Another amazing PASS Summit week is complete and I am sitting in SEA-TAC airport, waiting for my flight back to the east coast (at the time I wrote this). I am going to hop on the red-eye in about an hour so that I will make it home in time to take my daughters, Kayla and Paige, out for trick-or-treating tomorrow evening. I am excited to return home but also cannot believe how quickly this week flew by.
Last year was my first PASS Summit experience. I hit the ground running and tried to fill my limited cup to the brim with as much community immersion a possible. It was extremely rewarding but also exhausting (read about it here). This year, I set out to refine my Summit approach.
Seattle, not PASS
One of my regrets from the PASS Summit 2014 was that I failed to enjoy Seattle enough. Last year was my first trip to Seattle and I walled myself up in the convention center for the entire week. I ate convention food or generic fast food the entire week and only saw the EMP Museum because the Community Appreciation Party was hosted there.
This year I made a small step forward by trying out some local eateries, a flat rate pizza joint named Mod Pizza and a great food truck named Now Make Me a Sandwich.
Next year I hope to be able to come up for the full week and maybe skip one of the pre-con days so that I can hit up Pike Place Market and a few other Seattle high-lights, suggestions appreciated.
Every month PASS provides our chapter leaders with a few slides of information that the leaders can choose to present at the user group meetings. Consistently PASS has reached out for volunteers. Our #SQLFamily is built by volunteers and members who give back to the community. In that spirit I sought out as many opportunities to volunteer as I could. I highly recommend that future attendees look into volunteering, individual opportunities only take 30-45 mins and most are schedule when there are no sessions that you need to attend. For example, I helped bring people’s attention to open seats before the key notes and spent some time before the welcome reception answering questions and directing them to the correct ballroom.
Quality, not quantity
I arrived on Tuesday afternoon with my metaphorical cup empty and vowed not to overfill it. If I was not going to push myself to meet as many people as possible, I needed to define what a quality action was. Without that definition, I would simply be doing less and not better.
There are certain actions which I immediately ruled out because they are low quality engagements, even though they are likely high priority goals for many attendees.
- Seek out MVPs, MCMs, and other famous community members.
- Seek out private parties, assuming that the partiers would be of a more important status than the open parties.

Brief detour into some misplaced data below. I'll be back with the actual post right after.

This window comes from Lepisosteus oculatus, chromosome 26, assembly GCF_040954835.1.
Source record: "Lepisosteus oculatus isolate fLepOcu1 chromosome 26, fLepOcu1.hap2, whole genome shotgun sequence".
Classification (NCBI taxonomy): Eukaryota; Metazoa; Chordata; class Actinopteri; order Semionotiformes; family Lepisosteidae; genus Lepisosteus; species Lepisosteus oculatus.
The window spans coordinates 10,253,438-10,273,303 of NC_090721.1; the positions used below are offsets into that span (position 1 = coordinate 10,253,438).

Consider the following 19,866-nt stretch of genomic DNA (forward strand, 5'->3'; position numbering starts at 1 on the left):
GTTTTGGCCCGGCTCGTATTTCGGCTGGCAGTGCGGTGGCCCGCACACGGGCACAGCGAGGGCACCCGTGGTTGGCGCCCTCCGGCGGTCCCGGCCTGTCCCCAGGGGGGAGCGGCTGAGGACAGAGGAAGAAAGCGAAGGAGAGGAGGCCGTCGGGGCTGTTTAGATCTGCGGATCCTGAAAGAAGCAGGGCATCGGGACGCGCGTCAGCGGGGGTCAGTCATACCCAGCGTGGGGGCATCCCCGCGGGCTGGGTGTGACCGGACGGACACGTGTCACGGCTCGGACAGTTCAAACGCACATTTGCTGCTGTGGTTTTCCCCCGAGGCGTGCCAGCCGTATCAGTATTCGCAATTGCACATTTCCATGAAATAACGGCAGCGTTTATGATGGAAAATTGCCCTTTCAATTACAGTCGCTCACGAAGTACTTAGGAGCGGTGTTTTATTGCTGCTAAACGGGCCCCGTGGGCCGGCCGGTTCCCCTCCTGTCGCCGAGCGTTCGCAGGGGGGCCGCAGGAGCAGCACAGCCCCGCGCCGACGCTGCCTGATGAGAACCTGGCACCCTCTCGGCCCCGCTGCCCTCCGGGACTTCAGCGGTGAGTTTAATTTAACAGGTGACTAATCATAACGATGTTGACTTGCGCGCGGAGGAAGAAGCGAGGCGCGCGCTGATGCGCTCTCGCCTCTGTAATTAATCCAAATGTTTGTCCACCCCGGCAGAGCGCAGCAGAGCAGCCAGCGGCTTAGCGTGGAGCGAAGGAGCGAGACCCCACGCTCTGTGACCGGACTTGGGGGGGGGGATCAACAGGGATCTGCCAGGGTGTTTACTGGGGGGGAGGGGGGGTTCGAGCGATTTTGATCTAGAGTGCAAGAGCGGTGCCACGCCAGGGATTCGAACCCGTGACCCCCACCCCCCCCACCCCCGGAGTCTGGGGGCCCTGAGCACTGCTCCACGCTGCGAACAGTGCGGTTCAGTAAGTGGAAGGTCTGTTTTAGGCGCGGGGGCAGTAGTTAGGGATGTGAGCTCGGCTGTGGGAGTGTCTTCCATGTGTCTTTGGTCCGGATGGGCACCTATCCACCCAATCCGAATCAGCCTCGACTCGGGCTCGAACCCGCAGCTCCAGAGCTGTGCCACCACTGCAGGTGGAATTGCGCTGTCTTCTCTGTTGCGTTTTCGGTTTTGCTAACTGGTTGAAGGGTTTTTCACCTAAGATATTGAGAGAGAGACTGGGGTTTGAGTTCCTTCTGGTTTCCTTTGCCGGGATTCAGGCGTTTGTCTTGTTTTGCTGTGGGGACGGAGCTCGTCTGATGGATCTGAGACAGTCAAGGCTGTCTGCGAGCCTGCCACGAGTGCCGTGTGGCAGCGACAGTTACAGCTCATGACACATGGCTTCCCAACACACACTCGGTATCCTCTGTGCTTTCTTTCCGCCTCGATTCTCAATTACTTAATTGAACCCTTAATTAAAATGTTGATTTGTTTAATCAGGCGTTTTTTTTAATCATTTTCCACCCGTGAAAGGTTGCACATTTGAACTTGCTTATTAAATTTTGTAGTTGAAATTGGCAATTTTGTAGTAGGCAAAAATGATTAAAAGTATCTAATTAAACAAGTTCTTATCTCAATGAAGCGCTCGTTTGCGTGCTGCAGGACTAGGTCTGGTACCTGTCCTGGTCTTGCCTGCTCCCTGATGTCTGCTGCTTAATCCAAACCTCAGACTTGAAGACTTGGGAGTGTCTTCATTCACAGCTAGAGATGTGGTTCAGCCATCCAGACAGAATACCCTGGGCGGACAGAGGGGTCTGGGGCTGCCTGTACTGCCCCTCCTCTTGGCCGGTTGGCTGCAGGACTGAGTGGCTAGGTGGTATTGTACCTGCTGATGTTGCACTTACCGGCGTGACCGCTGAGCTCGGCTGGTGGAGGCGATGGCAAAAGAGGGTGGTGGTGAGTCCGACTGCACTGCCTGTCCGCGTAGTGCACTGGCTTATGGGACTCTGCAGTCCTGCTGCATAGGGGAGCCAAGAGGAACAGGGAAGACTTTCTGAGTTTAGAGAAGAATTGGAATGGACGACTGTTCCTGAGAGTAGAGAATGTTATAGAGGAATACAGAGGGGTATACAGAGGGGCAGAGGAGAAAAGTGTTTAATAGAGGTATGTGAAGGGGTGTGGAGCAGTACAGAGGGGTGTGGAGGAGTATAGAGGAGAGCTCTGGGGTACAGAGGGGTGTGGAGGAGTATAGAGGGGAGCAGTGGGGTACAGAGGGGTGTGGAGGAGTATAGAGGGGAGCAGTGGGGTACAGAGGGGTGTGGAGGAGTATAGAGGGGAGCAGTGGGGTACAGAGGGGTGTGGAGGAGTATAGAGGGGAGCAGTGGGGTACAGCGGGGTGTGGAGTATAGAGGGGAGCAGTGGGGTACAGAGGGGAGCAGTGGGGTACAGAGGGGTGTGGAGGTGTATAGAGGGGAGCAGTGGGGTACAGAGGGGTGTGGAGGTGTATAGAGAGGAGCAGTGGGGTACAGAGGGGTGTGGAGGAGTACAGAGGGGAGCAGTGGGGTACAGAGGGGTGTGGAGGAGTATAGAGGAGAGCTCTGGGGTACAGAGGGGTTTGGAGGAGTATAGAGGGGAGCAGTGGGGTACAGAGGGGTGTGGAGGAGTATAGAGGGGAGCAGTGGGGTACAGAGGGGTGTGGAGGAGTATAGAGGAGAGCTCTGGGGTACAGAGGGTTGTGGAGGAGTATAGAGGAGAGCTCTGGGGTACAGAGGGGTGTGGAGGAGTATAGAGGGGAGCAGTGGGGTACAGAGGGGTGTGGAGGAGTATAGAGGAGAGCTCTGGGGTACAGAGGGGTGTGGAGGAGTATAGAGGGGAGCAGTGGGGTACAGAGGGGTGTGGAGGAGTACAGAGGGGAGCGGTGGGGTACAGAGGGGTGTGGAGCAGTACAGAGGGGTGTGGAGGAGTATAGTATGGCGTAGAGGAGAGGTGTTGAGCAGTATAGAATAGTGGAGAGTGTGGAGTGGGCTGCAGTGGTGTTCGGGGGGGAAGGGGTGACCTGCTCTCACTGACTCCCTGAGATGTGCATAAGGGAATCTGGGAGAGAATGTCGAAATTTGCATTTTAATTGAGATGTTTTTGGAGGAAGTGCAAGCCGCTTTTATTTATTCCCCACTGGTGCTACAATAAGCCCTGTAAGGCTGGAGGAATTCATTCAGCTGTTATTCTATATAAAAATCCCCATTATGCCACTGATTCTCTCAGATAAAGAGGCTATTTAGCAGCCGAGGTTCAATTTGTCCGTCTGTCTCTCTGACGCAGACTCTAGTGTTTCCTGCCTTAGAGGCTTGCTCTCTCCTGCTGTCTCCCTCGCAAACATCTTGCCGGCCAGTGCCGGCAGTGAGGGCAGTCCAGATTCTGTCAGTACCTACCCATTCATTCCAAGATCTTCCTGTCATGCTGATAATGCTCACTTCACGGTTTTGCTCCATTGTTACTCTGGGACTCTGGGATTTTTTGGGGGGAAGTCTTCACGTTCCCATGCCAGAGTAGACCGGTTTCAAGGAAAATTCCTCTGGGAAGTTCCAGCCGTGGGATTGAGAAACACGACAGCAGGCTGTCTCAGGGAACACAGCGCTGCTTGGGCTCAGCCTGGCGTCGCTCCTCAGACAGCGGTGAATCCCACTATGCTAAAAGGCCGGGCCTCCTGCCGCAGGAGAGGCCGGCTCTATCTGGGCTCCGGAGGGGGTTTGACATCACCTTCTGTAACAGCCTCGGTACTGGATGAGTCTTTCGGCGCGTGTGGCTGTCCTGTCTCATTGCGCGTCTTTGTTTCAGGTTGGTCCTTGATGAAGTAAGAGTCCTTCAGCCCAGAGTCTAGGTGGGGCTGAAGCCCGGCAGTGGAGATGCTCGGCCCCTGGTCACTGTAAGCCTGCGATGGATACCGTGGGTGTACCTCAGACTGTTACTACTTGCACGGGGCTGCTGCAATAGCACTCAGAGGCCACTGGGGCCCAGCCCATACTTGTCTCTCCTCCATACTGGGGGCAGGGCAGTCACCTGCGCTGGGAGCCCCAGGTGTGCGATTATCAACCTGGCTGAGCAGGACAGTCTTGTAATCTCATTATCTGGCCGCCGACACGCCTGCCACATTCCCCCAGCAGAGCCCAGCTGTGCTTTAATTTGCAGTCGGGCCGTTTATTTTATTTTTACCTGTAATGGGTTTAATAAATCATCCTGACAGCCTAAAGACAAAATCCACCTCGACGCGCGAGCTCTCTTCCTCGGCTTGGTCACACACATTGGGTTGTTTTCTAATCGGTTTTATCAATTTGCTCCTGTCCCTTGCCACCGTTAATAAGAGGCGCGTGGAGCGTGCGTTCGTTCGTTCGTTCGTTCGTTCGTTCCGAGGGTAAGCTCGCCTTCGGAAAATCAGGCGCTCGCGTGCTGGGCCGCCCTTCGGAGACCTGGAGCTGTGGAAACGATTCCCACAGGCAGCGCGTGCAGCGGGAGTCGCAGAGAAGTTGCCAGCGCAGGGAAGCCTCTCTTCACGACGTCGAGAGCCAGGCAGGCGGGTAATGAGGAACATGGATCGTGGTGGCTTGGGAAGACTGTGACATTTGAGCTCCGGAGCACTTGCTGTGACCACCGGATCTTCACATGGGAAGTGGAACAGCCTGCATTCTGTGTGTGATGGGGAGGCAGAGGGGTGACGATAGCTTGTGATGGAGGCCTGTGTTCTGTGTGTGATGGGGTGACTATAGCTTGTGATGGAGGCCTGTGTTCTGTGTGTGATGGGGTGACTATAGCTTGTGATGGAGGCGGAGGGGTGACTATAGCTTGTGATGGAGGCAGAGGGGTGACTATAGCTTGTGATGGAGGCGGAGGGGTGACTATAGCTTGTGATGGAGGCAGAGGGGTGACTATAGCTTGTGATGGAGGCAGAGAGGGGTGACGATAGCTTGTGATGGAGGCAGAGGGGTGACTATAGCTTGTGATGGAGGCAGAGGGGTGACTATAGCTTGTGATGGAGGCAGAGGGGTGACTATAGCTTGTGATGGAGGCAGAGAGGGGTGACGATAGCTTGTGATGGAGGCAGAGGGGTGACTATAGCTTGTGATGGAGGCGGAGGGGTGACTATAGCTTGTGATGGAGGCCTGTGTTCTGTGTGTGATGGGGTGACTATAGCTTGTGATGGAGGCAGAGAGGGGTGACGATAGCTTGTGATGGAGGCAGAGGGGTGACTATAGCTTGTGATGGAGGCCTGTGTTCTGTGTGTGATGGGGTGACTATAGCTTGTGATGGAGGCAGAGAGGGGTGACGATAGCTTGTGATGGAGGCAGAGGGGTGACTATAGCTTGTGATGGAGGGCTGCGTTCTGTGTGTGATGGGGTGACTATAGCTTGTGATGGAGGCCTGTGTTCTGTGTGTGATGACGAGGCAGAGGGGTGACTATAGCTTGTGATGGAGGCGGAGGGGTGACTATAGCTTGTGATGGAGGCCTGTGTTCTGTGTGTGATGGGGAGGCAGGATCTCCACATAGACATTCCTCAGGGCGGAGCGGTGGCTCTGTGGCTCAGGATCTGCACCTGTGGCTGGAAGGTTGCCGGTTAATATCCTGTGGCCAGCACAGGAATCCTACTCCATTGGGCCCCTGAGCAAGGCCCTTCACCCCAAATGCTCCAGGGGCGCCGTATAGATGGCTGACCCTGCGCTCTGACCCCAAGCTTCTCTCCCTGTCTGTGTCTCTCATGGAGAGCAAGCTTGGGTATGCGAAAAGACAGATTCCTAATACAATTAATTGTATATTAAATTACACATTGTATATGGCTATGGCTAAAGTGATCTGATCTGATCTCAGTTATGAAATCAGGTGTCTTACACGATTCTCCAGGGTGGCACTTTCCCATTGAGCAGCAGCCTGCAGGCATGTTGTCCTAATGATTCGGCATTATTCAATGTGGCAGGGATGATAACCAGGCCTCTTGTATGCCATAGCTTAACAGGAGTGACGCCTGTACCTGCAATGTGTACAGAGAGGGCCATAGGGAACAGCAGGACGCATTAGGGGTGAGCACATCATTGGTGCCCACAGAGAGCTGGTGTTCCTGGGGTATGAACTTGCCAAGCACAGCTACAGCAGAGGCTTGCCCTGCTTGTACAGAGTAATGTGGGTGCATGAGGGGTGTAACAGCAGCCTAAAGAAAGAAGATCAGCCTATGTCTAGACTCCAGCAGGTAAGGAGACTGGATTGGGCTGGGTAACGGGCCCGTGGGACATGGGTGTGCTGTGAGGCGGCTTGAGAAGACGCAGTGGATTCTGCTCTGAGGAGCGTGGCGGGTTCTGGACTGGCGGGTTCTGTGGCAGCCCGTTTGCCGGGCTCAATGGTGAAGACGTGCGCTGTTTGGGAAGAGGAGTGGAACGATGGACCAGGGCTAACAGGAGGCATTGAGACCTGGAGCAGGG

- Attend sessions that I do not care about just so that I can meet the speaker at the end.
Meeting new #SQLFamily members
I decided to define quality networking as, “a networking engagement which is likely to turn into a future relationship.” I met many new people this year but I focused on trying to extend my conversations beyond the initial, “Hi, how are you? Did you like the conference so far? What do you do?” Those are great ice breakers but, in my opinion, conversations that end at that level are not likely to convert into relationships. Those are the people who either will not remember you next year or you will not remember them.
I also embraced every opportunity to talk to people about non-SQL topics. A few times I noticed surprised faces when I brought up the closing of my new house, which is coming up in two weeks. I enjoyed the opportunity to shift the topic to children, Halloween plans, or anything of that type.
While seeking out new relationships, I also took care to renew existing relationships. I made a list of #sqlfamily members who I have met before in person or have interacted with via digital means and set goals for me to nail them down and strengthen our connection. We all have so little time as we transition between sessions and are sucked into crowds which is why I enjoyed seeing the same people repeatedly through-out the week, allowing us to pickup our conversations where we left off.
I once heard a story by an unknown author.
A professor stood up in front of a mass of students and held up an empty glass cup. He then pointed to a bowl of sand and said, “this sand represents fun, pleasure, and instance gratification.” He then filled the cup with the sand. “Man that was fun,” he said. With a smile he moved over and picked up a bowl of rocks. He poured the rocks over the glass and watched them all fall to the ground, not one staying in the cup. “Those represented family, friends, and other meaning full relationships.” Finally, he put the cup down and picked up a new, and empty, glass. He filled the cup with rocks then began pouring the sand over the rocks. Several rocks fit in the cup and then the sand poured around the rocks, filling in all the gaps.
Make certain that you take every opportunity available to immerse yourself in the community but take care to set goals and focus on what you should be filling your cup with.